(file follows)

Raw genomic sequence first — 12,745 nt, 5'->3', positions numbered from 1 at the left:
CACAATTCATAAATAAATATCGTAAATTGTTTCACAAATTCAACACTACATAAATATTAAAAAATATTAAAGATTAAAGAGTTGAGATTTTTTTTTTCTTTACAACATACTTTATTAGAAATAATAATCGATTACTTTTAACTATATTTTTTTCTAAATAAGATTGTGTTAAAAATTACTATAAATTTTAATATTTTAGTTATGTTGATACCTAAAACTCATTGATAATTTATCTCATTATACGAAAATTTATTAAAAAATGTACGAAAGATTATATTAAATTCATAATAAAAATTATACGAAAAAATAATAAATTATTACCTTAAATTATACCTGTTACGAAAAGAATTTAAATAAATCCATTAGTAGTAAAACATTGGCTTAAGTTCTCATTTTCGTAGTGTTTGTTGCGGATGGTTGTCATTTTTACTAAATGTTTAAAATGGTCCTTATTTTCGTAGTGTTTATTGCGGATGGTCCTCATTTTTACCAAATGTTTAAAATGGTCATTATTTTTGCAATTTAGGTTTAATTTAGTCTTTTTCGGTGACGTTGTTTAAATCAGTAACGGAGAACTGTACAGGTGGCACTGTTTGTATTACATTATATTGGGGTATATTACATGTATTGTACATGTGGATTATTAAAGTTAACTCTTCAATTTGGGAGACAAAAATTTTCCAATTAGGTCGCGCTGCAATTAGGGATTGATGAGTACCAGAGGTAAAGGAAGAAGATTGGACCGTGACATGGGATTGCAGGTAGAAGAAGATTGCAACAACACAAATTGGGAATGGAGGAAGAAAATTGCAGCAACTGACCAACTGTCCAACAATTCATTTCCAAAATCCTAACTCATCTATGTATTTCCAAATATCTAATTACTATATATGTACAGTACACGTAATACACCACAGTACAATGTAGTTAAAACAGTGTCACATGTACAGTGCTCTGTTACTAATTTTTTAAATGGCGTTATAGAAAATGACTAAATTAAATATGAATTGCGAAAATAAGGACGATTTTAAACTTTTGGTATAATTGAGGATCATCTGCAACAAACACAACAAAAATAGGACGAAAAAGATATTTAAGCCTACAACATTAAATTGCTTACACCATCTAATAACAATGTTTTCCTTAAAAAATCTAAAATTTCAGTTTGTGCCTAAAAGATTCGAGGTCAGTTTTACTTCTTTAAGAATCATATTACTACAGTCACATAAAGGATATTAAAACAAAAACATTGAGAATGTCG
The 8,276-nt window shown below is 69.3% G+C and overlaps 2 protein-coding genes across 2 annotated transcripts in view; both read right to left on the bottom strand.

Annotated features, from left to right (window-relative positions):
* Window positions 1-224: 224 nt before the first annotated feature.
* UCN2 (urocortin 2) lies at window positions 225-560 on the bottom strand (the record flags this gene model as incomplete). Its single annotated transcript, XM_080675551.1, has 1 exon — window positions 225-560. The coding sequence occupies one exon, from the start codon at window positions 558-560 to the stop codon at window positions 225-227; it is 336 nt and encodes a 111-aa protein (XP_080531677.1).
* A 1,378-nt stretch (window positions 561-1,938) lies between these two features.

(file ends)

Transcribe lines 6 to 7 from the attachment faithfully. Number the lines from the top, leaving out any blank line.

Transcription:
* UCN2 (urocortin 2) lies at window positions 225-560 on the bottom strand (the record flags this gene model as incomplete). Its single annotated transcript, XM_080675551.1, has 1 exon — window positions 225-560. The coding sequence occupies one exon, from the start codon at window positions 558-560 to the stop codon at window positions 225-227; it is 336 nt and encodes a 111-aa protein (XP_080531677.1).
* A 1,378-nt stretch (window positions 561-1,938) lies between these two features.